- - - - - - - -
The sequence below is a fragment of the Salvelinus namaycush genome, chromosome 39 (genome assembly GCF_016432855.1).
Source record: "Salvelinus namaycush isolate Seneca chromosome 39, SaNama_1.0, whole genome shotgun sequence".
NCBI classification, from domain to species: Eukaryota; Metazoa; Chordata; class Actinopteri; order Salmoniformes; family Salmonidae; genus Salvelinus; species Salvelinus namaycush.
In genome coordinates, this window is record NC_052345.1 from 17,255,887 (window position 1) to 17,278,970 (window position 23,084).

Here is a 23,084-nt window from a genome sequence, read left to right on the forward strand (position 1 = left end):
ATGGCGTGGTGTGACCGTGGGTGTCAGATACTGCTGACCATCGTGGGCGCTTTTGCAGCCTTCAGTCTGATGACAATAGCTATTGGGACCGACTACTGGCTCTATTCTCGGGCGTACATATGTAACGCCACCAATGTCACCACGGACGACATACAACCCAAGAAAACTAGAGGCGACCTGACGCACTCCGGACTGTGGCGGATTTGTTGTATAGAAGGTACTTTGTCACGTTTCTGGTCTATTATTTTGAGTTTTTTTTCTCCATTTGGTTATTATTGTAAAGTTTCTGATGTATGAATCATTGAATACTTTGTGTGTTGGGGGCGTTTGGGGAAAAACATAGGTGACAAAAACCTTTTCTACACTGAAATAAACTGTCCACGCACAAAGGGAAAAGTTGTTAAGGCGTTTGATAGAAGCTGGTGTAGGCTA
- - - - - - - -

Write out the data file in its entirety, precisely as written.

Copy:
The sequence below is a fragment of the Salvelinus namaycush genome, chromosome 39 (genome assembly GCF_016432855.1).
Source record: "Salvelinus namaycush isolate Seneca chromosome 39, SaNama_1.0, whole genome shotgun sequence".
NCBI classification, from domain to species: Eukaryota; Metazoa; Chordata; class Actinopteri; order Salmoniformes; family Salmonidae; genus Salvelinus; species Salvelinus namaycush.
In genome coordinates, this window is record NC_052345.1 from 17,255,887 (window position 1) to 17,278,970 (window position 23,084).

Here is a 23,084-nt window from a genome sequence, read left to right on the forward strand (position 1 = left end):
ATGGCGTGGTGTGACCGTGGGTGTCAGATACTGCTGACCATCGTGGGCGCTTTTGCAGCCTTCAGTCTGATGACAATAGCTATTGGGACCGACTACTGGCTCTATTCTCGGGCGTACATATGTAACGCCACCAATGTCACCACGGACGACATACAACCCAAGAAAACTAGAGGCGACCTGACGCACTCCGGACTGTGGCGGATTTGTTGTATAGAAGGTACTTTGTCACGTTTCTGGTCTATTATTTTGAGTTTTTTTTCTCCATTTGGTTATTATTGTAAAGTTTCTGATGTATGAATCATTGAATACTTTGTGTGTTGGGGGCGTTTGGGGAAAAACATAGGTGACAAAAACCTTTTCTACACTGAAATAAACTGTCCACGCACAAAGGGAAAAGTTGTTAAGGCGTTTGATAGAAGCTGGTGTAGGCTA